Pony Express Monument gets much-needed facelift

Pony Express Monument gets much-needed facelift

By Vicki Hood

Contributing Editor

GUERNSEY—School’s out, pools are open and many Americans are on the road, checking out the sites our country has to offer.  With a number of major historical attractions, the Guernsey area sees a fair number of tourists every summer and keeping those places clean and attractive should be a priority.  But with a mix of ownership, it’s not always clear just exactly who should be responsible and to what extent.  But for some locals guys, getting what needed done became more important than who should do it.  

Over the past two summers, a substantial amount of work has been done to provide some access points on the Platte River for those who enjoy floating.  In addition to two locations near the west river bridge in Guernsey to get on the river,  an area was developed near Register Cliff to provide an easy point to get out.  Now known as Madison Beach, the site was made possible through donated labor and materials to honor the life of Madison Cook, a young woman who died in a domestic violence situation.  Madison enjoyed floating on the river through Guernsey with family members many times, so the family chose to do the project in Madison’s honor.  It was formally dedicated last summer.  

The site happens to sit adjacent to the area where the Nine Mile Station for the original Pony Express was located.  Although the building came down many years ago, the historical site is recognized with a large white stone monument alongside the road used to access the beach and Register Cliff.  Some of the same volunteers that worked on the beach noticed how run down the Pony Express marker had become and decided it was time for a facelift.  Their timing couldn’t have been more perfect as the annual National Pony Express Reride was scheduled to come through this past week.  The five volunteers included Kellie Augustyn, Brad Cook, Greg Frankel, Tom Holleran, and Randy Hood.  Using some funds provided by the Madison Beach Memorial fund, they completely scraped, sanded and repainted the white stone and cleaned the bronze pieces attached.  They added white rock around the base and finished the project with a split rail fence surrounding three sides.  The project was finished the day before the reride came through and many commented how much improved the site is.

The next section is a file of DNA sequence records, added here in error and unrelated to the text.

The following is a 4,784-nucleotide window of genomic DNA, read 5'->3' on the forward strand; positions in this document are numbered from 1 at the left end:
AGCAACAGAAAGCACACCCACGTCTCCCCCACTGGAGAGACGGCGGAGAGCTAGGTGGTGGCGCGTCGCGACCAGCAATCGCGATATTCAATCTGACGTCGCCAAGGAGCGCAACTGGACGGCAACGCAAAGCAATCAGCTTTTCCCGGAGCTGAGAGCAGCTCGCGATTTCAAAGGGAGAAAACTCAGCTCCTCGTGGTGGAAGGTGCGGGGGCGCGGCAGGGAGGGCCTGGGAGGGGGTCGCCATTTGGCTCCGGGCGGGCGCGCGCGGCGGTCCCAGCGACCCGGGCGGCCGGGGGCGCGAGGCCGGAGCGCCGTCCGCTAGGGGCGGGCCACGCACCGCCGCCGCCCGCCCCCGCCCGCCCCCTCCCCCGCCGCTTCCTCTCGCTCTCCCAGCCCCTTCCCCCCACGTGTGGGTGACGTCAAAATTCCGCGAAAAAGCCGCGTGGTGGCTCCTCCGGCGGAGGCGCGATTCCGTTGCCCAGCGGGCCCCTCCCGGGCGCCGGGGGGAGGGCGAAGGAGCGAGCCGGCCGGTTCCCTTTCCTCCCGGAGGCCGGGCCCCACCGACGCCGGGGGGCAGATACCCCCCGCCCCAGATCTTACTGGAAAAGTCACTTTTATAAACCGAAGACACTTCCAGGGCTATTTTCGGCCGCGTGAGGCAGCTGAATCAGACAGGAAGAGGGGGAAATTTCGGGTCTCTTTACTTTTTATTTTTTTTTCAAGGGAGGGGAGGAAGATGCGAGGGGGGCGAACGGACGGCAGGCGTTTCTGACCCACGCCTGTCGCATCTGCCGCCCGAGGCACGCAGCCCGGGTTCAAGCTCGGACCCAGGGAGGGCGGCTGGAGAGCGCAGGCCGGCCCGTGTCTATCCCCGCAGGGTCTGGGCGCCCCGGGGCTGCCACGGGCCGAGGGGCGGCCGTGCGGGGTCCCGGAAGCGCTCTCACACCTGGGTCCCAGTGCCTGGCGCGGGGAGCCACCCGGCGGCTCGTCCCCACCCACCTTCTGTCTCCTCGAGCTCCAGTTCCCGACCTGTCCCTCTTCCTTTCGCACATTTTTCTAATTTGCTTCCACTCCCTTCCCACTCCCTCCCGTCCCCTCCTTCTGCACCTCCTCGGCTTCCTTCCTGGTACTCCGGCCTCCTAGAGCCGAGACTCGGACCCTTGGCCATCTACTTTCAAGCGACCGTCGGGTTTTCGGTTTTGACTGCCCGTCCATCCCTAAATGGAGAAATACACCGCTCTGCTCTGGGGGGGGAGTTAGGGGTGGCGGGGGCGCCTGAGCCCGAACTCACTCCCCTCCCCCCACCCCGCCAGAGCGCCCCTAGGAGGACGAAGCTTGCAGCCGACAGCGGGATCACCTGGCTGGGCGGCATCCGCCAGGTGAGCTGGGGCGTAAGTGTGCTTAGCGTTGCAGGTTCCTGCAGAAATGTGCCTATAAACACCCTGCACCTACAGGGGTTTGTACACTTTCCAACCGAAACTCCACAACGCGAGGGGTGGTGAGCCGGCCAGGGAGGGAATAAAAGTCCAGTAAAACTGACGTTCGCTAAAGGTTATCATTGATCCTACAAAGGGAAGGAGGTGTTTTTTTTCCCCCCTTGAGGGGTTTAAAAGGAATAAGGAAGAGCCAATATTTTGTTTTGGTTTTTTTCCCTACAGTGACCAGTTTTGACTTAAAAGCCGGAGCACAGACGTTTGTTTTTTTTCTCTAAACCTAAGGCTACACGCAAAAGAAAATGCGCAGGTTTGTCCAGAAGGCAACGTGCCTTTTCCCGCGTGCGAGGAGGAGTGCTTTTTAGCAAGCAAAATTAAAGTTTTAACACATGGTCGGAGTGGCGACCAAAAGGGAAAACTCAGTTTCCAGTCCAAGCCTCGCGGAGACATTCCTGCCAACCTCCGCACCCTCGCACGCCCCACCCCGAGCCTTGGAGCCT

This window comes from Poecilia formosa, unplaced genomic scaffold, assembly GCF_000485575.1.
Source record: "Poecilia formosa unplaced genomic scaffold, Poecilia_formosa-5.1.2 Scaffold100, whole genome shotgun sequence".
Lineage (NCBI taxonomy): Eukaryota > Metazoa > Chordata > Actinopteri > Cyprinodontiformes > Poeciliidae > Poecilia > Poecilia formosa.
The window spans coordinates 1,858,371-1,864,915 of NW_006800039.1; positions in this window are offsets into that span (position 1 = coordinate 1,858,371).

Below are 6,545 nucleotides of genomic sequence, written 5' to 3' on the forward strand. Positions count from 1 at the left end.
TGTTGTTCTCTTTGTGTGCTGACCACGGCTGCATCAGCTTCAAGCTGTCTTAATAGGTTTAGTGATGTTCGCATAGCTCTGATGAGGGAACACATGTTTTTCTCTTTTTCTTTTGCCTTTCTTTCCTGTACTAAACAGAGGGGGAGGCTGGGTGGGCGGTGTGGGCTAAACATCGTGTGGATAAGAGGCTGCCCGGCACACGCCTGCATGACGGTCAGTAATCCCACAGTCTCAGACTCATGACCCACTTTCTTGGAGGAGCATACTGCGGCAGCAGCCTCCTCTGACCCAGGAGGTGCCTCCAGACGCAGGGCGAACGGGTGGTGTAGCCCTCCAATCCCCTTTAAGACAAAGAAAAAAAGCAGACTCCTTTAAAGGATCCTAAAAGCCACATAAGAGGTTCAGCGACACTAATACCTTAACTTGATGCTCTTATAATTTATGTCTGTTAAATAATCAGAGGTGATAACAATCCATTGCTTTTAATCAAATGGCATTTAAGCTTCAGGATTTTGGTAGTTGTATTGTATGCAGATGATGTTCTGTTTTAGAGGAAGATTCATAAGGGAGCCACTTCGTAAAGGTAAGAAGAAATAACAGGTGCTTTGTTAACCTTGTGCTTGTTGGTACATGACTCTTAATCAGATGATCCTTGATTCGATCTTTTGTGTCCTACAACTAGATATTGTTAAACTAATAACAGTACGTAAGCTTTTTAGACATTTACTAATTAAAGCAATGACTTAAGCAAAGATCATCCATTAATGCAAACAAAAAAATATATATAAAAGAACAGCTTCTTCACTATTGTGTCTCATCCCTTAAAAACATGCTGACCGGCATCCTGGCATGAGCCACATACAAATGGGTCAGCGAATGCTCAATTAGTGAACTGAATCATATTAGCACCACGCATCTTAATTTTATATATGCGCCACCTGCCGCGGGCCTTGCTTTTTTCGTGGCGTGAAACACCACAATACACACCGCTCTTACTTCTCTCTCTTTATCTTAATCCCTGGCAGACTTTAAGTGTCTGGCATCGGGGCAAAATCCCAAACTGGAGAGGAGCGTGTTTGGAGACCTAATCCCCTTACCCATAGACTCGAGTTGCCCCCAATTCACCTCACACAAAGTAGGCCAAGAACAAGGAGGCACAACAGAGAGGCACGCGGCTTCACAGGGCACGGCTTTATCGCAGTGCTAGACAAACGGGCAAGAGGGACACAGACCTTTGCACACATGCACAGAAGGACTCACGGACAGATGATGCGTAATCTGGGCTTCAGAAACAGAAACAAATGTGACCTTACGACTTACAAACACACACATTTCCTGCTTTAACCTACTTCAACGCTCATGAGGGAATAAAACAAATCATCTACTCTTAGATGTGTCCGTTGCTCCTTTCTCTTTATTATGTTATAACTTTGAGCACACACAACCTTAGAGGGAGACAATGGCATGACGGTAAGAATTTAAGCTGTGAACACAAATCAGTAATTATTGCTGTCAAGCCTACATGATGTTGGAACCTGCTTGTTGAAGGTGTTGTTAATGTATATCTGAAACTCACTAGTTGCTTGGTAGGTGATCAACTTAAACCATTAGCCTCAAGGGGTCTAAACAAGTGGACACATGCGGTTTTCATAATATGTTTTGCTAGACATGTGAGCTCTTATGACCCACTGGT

Because they don’t have the resources that many large metropolitan areas have, small town residents rely on volunteers to make things happen.    

It serves as a great example to what can be accomplished for the good of all when the focus is on the project rather than who gets the credit for doing it.